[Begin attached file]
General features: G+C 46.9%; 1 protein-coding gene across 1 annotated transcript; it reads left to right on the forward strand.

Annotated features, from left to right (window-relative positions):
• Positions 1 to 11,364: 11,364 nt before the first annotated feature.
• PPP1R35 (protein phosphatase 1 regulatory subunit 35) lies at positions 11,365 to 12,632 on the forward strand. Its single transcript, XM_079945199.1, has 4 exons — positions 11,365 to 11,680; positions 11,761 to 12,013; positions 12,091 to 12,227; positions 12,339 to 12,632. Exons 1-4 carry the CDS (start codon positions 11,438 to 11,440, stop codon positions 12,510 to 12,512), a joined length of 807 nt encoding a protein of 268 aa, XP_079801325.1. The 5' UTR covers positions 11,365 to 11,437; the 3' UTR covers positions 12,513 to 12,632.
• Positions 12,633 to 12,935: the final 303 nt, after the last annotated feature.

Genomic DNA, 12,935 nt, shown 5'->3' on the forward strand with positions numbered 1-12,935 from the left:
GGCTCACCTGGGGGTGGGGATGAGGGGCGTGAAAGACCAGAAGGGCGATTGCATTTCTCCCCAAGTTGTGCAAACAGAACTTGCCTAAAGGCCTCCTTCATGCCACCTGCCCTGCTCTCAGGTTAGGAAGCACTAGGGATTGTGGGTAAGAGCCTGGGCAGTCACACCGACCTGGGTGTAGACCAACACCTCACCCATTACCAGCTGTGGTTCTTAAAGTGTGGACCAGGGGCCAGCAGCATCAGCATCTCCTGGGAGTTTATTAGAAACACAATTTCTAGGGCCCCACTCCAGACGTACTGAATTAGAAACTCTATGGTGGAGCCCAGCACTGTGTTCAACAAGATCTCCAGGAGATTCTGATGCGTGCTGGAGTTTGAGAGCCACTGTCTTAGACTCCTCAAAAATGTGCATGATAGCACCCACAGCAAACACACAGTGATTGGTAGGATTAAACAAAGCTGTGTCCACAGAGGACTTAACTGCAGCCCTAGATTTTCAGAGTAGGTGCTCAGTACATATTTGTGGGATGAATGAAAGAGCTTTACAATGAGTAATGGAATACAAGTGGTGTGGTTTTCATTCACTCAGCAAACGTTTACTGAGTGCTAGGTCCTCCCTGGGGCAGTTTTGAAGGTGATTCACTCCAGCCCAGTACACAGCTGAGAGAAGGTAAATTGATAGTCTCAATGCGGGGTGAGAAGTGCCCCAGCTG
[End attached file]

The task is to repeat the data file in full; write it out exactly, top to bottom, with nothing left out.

General features: G+C 46.9%; 1 protein-coding gene across 1 annotated transcript; it reads left to right on the forward strand.

Annotated features, from left to right (window-relative positions):
• Positions 1 to 11,364: 11,364 nt before the first annotated feature.
• PPP1R35 (protein phosphatase 1 regulatory subunit 35) lies at positions 11,365 to 12,632 on the forward strand. Its single transcript, XM_079945199.1, has 4 exons — positions 11,365 to 11,680; positions 11,761 to 12,013; positions 12,091 to 12,227; positions 12,339 to 12,632. Exons 1-4 carry the CDS (start codon positions 11,438 to 11,440, stop codon positions 12,510 to 12,512), a joined length of 807 nt encoding a protein of 268 aa, XP_079801325.1. The 5' UTR covers positions 11,365 to 11,437; the 3' UTR covers positions 12,513 to 12,632.
• Positions 12,633 to 12,935: the final 303 nt, after the last annotated feature.

Genomic DNA, 12,935 nt, shown 5'->3' on the forward strand with positions numbered 1-12,935 from the left:
GGCTCACCTGGGGGTGGGGATGAGGGGCGTGAAAGACCAGAAGGGCGATTGCATTTCTCCCCAAGTTGTGCAAACAGAACTTGCCTAAAGGCCTCCTTCATGCCACCTGCCCTGCTCTCAGGTTAGGAAGCACTAGGGATTGTGGGTAAGAGCCTGGGCAGTCACACCGACCTGGGTGTAGACCAACACCTCACCCATTACCAGCTGTGGTTCTTAAAGTGTGGACCAGGGGCCAGCAGCATCAGCATCTCCTGGGAGTTTATTAGAAACACAATTTCTAGGGCCCCACTCCAGACGTACTGAATTAGAAACTCTATGGTGGAGCCCAGCACTGTGTTCAACAAGATCTCCAGGAGATTCTGATGCGTGCTGGAGTTTGAGAGCCACTGTCTTAGACTCCTCAAAAATGTGCATGATAGCACCCACAGCAAACACACAGTGATTGGTAGGATTAAACAAAGCTGTGTCCACAGAGGACTTAACTGCAGCCCTAGATTTTCAGAGTAGGTGCTCAGTACATATTTGTGGGATGAATGAAAGAGCTTTACAATGAGTAATGGAATACAAGTGGTGTGGTTTTCATTCACTCAGCAAACGTTTACTGAGTGCTAGGTCCTCCCTGGGGCAGTTTTGAAGGTGATTCACTCCAGCCCAGTACACAGCTGAGAGAAGGTAAATTGATAGTCTCAATGCGGGGTGAGAAGTGCCCCAGCTG